Barrenness

And Hannah prayed and said, “My heart exults in the LORD; my horn is exalted in the LORD.  My mouth derides my enemies, because I rejoice in your salvation.  “There is none holy like the LORD: for there is none besides you; there is no rock like our God.  Talk no more so very proudly, let not arrogance come from your mouth; for the LORD is a God of knowledge, and by him actions are weighed.        The bows of the mighty are broken, but the feeble bind on strength.  Those who were full have hired themselves out for bread, but those who were hungry have ceased to hunger.  The barren has borne seven, but she who has many children is forlorn.  The LORD kills and brings to life; he brings down to Sheol and raises up.  The LORD makes poor and makes rich; he brings low and he exalts.  He raises up the poor from the dust; he lifts the needy from the ash heap to make them sit with princes and inherit a seat of honor.  For the pillars of the earth are the LORD’s, and on them he has set the world.  “He will guard the feet of his faithful ones, but the wicked shall be cut off in darkness, for not by might shall a man prevail.  The adversaries of the LORD shall be broken to pieces; against them he will thunder in heaven.  The LORD will judge the ends of the earth; he will give strength to his king and exalt the horn of his anointed.” (1 Samuel 2:1-10 ESV)

In ancient Israel, there was no greater shame and pain a woman could experience than being barren.  In a day when ladies did not pursue careers outside the home, and when their identities were found exclusively in their families, to no have a child was a great disgrace.  If a couple remained childless, and specifically had no male heir to carry on the family name and inherit the family fortune, it was as if they had never lived themselves.  Their name, their heritage, must carry on.  In addition, the greatest hope of every Jewish mother was that she would give birth to the promised Messiah, the Great King that God would send to set up His Kingdom in this world.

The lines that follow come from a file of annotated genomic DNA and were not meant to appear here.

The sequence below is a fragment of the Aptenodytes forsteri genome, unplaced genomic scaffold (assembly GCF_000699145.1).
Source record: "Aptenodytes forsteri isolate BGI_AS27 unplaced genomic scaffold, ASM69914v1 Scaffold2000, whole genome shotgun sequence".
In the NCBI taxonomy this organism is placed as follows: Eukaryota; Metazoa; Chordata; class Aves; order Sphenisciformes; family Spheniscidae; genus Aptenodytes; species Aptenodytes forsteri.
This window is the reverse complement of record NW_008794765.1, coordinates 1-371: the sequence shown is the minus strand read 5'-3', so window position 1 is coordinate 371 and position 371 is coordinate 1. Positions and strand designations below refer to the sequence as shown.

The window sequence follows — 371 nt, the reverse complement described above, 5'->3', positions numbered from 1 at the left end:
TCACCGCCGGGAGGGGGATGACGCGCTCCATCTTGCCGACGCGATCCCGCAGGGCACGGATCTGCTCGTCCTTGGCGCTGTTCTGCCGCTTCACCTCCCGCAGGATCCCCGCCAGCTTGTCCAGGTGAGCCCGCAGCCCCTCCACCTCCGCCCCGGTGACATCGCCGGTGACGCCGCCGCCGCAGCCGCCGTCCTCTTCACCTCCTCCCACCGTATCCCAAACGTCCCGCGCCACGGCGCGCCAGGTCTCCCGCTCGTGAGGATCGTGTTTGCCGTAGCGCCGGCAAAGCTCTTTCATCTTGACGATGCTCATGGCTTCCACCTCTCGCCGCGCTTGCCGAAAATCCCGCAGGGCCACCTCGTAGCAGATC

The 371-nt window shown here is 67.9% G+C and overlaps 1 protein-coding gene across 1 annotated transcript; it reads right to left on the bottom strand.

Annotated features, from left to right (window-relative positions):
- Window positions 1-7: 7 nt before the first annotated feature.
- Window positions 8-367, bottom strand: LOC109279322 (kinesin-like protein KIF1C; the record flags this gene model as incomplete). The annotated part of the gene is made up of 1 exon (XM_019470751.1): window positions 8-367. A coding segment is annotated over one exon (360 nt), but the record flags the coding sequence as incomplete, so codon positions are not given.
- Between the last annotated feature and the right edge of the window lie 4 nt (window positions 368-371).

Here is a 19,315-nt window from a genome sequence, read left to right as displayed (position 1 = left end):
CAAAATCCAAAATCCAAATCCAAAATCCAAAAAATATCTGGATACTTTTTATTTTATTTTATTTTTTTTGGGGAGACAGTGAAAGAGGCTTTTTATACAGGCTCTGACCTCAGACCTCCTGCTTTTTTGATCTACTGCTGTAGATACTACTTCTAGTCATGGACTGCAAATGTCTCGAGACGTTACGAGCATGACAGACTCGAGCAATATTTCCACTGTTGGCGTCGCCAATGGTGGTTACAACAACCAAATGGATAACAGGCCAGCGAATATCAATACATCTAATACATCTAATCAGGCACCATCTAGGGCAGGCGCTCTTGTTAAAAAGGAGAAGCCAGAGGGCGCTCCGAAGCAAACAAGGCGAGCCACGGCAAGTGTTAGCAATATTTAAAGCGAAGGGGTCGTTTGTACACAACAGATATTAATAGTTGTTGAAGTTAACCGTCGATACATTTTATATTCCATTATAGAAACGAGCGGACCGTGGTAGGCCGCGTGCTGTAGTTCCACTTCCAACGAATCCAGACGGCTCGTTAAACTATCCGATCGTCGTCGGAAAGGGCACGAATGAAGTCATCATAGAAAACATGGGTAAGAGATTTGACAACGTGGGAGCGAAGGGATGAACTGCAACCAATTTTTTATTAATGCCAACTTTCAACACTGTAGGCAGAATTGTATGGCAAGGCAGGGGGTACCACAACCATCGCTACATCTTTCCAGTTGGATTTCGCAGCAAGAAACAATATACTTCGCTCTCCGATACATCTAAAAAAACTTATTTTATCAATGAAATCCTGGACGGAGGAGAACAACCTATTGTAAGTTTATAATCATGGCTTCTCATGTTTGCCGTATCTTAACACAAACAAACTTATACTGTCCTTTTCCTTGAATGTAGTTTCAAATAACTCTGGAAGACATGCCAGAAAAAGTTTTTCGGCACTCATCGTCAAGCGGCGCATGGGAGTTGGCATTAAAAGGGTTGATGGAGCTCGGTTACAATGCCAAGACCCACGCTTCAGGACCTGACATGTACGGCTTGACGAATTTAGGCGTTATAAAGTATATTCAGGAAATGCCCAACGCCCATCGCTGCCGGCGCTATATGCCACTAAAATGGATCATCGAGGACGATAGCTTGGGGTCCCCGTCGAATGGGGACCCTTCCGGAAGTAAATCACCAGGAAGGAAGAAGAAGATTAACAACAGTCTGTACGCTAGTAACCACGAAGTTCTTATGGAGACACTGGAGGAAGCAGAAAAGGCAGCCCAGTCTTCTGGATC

In chapter one, Hannah was childless, without hope and full of shame.  Others preached that having children was a blessing and that barrenness was a curse.  Did her neighbors whisper behind her back, wondering what great sin she committed to deserve such a punishment?  While loved by her husband, her heart was still as empty as her womb.  To make matters worse, her husband had a second wife who had children, making their home an impossible competition Hannah could not win.  So, in utter desperation Hannah went to the house of God to sacrifice and to pray.  And God heard her prayer.  Her son Samuel was born.  Not just any son, Samuel grew up to be a mighty prophet of God!

No wonder she now prays again, this time with lips filled with praise to a God who takes care of His people.  It is the Lord who makes low and raises up. Our lives don’t always respond up to our attempts to control them, but God always remains in control.  He is to be praised!

Hannah’s song reminds me of another song (Luke 1:46-56) from the lips of another mother named Mary, a young girl who unexpectedly and miraculously gave birth to a Son, Jesus.  Her song also was a song of praise and a reminder of God’s power, mercy, and sovereignty.  Mary, of course, was that one Jewish mother who experienced the blessing to be the mother of the Messiah.  And because He was born, God’s Kingdom can be experienced by all desperate people who cry out to Him in prayer.

Author: Brian Heinen

I am simply a Christ-follower who wants to share the incredible Savior I met with others.

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